The focus of this drill should be on filling the space during the 3 and 4 in a controlled and measured way. You can slowly gather your feet, stop the turn slightly under-rotated and let your center finish the rotation slowly during 3, 4, and use your arms and head to continue the movement as you settle through the held counts.
A tip for balance (squeeze, don’t swing)
One of the easiest ways to lose your balance when spinning is by swinging the free leg. Inexperienced spinners tend to swing the free leg in the hopes of generating power for the spin. However, swinging the free leg makes it incredibly difficult to stay balanced during the turn.
The better way to use the free leg during the turn is to squeeze the thighs together, which closes the free leg. As an added bonus, squeezing the thighs also tightens your core, which will improve your balance even further.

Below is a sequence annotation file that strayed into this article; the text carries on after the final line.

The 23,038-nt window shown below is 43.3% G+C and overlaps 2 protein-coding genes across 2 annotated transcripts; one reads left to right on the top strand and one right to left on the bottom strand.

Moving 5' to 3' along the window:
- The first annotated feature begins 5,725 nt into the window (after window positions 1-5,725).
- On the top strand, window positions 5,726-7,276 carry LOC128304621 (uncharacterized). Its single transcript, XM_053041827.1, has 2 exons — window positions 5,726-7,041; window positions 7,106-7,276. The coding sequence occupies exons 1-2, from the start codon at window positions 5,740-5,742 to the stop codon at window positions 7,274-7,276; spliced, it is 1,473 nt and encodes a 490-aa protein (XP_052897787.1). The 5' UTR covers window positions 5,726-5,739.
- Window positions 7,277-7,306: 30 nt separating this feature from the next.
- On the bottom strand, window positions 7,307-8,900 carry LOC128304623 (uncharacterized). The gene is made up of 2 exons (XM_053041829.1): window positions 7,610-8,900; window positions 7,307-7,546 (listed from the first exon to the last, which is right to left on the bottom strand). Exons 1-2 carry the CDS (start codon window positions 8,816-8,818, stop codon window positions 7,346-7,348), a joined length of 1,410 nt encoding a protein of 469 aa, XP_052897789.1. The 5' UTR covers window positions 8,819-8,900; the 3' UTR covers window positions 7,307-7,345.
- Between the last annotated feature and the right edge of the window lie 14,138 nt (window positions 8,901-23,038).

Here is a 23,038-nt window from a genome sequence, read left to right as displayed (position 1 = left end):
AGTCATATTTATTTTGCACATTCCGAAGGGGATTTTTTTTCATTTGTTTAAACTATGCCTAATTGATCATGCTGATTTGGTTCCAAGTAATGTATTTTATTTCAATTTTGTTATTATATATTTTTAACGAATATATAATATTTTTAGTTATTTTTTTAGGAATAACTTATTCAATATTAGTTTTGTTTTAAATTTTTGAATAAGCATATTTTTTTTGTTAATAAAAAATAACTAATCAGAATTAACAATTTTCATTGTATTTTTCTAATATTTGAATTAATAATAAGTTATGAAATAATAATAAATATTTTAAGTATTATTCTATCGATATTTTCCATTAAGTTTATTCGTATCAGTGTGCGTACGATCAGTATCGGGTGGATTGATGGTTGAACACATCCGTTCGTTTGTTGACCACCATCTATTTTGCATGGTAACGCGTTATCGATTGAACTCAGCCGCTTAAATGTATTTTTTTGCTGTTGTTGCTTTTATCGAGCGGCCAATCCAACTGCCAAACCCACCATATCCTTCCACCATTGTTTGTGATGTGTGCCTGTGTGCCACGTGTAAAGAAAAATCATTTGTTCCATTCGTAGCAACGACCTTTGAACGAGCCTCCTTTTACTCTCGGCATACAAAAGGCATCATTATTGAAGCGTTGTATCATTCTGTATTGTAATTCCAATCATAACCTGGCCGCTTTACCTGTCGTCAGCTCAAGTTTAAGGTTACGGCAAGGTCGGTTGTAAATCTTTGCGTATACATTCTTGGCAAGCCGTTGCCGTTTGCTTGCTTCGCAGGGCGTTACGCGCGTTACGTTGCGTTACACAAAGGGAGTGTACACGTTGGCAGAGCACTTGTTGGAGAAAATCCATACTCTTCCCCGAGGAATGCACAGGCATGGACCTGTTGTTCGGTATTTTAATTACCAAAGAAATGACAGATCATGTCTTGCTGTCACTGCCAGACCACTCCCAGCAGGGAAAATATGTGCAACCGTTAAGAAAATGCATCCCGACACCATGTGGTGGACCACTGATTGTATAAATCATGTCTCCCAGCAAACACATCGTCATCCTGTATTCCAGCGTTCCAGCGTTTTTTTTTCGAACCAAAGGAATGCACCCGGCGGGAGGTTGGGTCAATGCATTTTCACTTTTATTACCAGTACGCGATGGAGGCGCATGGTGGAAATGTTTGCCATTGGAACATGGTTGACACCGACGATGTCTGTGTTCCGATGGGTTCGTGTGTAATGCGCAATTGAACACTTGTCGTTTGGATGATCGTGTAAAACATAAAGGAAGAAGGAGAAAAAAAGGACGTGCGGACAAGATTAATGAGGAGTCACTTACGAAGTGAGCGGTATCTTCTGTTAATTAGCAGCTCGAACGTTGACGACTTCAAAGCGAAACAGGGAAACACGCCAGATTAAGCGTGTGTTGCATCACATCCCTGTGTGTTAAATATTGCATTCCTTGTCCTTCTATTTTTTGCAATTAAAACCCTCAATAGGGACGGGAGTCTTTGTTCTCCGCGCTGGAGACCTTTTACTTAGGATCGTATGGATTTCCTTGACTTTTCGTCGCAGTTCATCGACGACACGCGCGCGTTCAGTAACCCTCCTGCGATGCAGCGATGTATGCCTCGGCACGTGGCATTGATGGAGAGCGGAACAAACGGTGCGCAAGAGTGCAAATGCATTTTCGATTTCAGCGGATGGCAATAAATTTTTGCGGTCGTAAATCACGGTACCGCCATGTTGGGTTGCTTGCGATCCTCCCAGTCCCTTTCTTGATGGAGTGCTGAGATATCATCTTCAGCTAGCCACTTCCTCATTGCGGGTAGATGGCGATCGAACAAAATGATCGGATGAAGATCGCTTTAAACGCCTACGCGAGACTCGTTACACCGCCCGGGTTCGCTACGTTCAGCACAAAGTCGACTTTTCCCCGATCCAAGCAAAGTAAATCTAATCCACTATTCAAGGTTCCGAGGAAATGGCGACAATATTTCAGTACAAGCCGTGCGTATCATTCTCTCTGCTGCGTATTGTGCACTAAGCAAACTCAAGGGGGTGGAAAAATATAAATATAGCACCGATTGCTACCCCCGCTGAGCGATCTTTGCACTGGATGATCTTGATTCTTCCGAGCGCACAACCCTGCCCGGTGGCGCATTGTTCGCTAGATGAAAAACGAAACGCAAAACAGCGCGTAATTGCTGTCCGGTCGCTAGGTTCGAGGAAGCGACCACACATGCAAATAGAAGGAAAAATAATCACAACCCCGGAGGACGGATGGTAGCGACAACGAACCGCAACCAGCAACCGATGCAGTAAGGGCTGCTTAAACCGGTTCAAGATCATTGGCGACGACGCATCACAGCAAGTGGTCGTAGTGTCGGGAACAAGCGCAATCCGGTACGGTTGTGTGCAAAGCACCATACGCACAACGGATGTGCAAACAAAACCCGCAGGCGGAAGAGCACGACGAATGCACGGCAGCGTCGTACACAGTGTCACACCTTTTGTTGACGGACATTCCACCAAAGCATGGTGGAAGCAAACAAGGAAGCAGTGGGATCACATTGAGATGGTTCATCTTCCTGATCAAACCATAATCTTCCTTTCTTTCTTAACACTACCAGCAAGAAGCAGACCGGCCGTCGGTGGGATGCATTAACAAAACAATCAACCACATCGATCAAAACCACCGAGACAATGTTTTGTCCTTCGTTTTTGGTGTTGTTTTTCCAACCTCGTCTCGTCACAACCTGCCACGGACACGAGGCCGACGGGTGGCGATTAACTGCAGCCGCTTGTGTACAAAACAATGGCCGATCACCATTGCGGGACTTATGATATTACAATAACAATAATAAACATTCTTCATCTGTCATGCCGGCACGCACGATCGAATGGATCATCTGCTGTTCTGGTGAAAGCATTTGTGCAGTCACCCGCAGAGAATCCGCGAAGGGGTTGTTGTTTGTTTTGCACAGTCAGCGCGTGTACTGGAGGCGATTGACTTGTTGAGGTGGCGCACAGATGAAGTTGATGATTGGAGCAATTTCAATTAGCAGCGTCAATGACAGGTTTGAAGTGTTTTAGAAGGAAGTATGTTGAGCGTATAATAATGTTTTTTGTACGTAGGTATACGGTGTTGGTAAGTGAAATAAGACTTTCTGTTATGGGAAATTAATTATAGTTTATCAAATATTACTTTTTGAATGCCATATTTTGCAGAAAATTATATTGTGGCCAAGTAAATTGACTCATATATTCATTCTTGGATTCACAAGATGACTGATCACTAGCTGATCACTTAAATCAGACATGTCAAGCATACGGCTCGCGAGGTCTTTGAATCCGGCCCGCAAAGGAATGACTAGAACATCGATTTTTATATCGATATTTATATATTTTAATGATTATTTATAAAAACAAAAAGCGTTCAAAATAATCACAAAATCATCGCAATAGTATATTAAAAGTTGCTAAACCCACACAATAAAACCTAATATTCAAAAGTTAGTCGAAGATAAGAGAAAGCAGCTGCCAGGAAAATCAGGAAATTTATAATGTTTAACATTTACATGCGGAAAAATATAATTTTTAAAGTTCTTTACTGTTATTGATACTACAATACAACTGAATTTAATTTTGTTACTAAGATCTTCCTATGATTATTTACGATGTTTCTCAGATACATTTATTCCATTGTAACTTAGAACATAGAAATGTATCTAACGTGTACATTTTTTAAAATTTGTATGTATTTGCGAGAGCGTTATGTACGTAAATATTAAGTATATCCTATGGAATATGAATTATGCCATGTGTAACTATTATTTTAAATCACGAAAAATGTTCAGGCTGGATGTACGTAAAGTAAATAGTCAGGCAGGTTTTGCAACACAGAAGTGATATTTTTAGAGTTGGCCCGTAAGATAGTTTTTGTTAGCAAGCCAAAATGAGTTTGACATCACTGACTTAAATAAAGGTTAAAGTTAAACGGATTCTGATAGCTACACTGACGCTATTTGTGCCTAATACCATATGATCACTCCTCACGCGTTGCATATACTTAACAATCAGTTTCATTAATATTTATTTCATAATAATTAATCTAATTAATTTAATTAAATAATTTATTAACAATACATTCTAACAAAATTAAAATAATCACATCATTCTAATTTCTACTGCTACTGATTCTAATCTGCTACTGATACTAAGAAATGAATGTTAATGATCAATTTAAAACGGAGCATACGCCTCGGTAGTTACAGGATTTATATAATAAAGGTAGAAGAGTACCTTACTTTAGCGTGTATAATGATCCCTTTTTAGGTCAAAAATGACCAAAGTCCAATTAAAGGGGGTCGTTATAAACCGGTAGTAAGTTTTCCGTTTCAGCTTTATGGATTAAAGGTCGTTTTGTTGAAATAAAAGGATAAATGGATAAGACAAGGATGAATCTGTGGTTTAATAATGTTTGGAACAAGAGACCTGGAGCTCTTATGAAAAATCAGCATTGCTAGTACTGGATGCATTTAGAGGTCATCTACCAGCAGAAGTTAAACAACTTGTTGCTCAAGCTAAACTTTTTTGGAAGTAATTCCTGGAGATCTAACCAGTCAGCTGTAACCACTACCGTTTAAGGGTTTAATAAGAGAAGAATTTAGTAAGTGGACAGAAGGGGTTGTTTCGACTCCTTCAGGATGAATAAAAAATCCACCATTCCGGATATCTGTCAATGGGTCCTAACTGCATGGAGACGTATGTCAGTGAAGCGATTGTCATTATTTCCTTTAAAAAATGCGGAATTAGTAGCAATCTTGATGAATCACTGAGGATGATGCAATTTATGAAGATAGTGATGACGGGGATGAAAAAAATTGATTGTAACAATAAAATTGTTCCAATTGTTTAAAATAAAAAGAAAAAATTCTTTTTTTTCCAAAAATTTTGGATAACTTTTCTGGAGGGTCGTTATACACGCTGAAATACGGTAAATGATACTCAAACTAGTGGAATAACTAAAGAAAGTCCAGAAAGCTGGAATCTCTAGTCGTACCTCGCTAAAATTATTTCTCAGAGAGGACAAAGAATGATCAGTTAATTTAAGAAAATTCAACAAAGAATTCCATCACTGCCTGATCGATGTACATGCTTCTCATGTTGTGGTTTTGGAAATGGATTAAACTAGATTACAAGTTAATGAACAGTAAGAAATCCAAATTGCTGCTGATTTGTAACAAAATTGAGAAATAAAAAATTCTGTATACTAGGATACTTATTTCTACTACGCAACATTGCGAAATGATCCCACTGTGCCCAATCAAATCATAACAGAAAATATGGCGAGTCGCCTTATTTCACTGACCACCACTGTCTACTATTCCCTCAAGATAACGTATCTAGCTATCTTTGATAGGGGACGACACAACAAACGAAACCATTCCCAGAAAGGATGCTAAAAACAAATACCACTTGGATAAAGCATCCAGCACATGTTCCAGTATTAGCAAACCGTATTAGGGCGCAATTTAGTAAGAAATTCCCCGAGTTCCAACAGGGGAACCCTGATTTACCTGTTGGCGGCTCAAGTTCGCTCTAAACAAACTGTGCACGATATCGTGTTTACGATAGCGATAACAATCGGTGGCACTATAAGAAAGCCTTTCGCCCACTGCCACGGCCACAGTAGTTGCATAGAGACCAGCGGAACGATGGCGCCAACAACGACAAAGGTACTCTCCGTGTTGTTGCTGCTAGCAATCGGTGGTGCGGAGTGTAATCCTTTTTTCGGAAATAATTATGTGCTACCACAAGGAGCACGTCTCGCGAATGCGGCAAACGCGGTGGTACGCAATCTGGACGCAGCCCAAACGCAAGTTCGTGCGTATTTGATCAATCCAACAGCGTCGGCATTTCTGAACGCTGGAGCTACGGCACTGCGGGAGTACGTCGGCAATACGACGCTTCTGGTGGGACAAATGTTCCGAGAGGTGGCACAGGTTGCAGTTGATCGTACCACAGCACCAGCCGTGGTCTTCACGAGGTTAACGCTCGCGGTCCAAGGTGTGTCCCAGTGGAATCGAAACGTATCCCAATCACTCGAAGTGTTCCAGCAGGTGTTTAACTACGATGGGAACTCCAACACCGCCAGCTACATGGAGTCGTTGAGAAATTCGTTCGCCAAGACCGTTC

The Drill: Take a side step and put your weight entirely on one side. Prep your turn by rotating your shoulders slightly in the direction you want to turn and holding your hip back to create torque through the body.
As you release the spin, concentrate on collecting the free leg straight into your supporting leg by squeezing the thighs. Be sure that your leg is collecting directly in. If your free foot moves around the supporting leg at all, you are still swinging the leg. (Your body will rotate around the supporting leg, but the free leg should not move any further forward or back of the supporting leg than the rest of your body.) Check your ending position: the ankles of your legs should be pressed together.
You can work this drill into any of your other spinning exercises. Focus on squeezing the thighs together during every part of the turn in which you gather your legs.